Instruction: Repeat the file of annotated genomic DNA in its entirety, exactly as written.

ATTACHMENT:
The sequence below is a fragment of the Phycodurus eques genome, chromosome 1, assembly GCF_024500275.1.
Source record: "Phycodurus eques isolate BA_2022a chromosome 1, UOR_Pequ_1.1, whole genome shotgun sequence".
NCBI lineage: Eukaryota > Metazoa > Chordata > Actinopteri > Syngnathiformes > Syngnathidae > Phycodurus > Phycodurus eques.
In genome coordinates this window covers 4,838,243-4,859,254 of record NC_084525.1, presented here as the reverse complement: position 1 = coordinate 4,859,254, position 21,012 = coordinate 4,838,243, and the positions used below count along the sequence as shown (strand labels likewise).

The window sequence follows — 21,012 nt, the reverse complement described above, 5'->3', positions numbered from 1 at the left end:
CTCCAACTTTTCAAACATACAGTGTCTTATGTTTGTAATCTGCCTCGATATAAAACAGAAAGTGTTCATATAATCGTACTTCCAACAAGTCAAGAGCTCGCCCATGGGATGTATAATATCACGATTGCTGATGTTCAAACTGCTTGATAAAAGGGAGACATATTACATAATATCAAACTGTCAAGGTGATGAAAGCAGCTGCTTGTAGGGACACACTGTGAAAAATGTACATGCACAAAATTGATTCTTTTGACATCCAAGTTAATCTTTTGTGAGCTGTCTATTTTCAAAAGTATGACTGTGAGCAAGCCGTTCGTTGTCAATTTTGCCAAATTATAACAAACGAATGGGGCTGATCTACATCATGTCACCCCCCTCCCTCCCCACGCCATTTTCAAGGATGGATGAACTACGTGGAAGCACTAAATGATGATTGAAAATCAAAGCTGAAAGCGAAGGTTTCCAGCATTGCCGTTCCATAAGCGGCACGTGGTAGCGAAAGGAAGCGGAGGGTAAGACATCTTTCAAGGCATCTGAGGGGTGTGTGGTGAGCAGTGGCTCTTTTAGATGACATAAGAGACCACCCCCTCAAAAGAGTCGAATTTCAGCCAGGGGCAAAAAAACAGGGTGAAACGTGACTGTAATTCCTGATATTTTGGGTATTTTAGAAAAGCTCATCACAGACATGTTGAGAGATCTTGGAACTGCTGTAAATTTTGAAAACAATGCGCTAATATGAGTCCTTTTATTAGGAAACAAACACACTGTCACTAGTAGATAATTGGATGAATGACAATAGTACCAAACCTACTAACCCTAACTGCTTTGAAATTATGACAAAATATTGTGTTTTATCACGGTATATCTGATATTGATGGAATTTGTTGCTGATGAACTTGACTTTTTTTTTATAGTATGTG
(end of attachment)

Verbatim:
The sequence below is a fragment of the Phycodurus eques genome, chromosome 1, assembly GCF_024500275.1.
Source record: "Phycodurus eques isolate BA_2022a chromosome 1, UOR_Pequ_1.1, whole genome shotgun sequence".
NCBI lineage: Eukaryota > Metazoa > Chordata > Actinopteri > Syngnathiformes > Syngnathidae > Phycodurus > Phycodurus eques.
In genome coordinates this window covers 4,838,243-4,859,254 of record NC_084525.1, presented here as the reverse complement: position 1 = coordinate 4,859,254, position 21,012 = coordinate 4,838,243, and the positions used below count along the sequence as shown (strand labels likewise).

The window sequence follows — 21,012 nt, the reverse complement described above, 5'->3', positions numbered from 1 at the left end:
CTCCAACTTTTCAAACATACAGTGTCTTATGTTTGTAATCTGCCTCGATATAAAACAGAAAGTGTTCATATAATCGTACTTCCAACAAGTCAAGAGCTCGCCCATGGGATGTATAATATCACGATTGCTGATGTTCAAACTGCTTGATAAAAGGGAGACATATTACATAATATCAAACTGTCAAGGTGATGAAAGCAGCTGCTTGTAGGGACACACTGTGAAAAATGTACATGCACAAAATTGATTCTTTTGACATCCAAGTTAATCTTTTGTGAGCTGTCTATTTTCAAAAGTATGACTGTGAGCAAGCCGTTCGTTGTCAATTTTGCCAAATTATAACAAACGAATGGGGCTGATCTACATCATGTCACCCCCCTCCCTCCCCACGCCATTTTCAAGGATGGATGAACTACGTGGAAGCACTAAATGATGATTGAAAATCAAAGCTGAAAGCGAAGGTTTCCAGCATTGCCGTTCCATAAGCGGCACGTGGTAGCGAAAGGAAGCGGAGGGTAAGACATCTTTCAAGGCATCTGAGGGGTGTGTGGTGAGCAGTGGCTCTTTTAGATGACATAAGAGACCACCCCCTCAAAAGAGTCGAATTTCAGCCAGGGGCAAAAAAACAGGGTGAAACGTGACTGTAATTCCTGATATTTTGGGTATTTTAGAAAAGCTCATCACAGACATGTTGAGAGATCTTGGAACTGCTGTAAATTTTGAAAACAATGCGCTAATATGAGTCCTTTTATTAGGAAACAAACACACTGTCACTAGTAGATAATTGGATGAATGACAATAGTACCAAACCTACTAACCCTAACTGCTTTGAAATTATGACAAAATATTGTGTTTTATCACGGTATATCTGATATTGATGGAATTTGTTGCTGATGAACTTGACTTTTTTTTTATAGTATGTG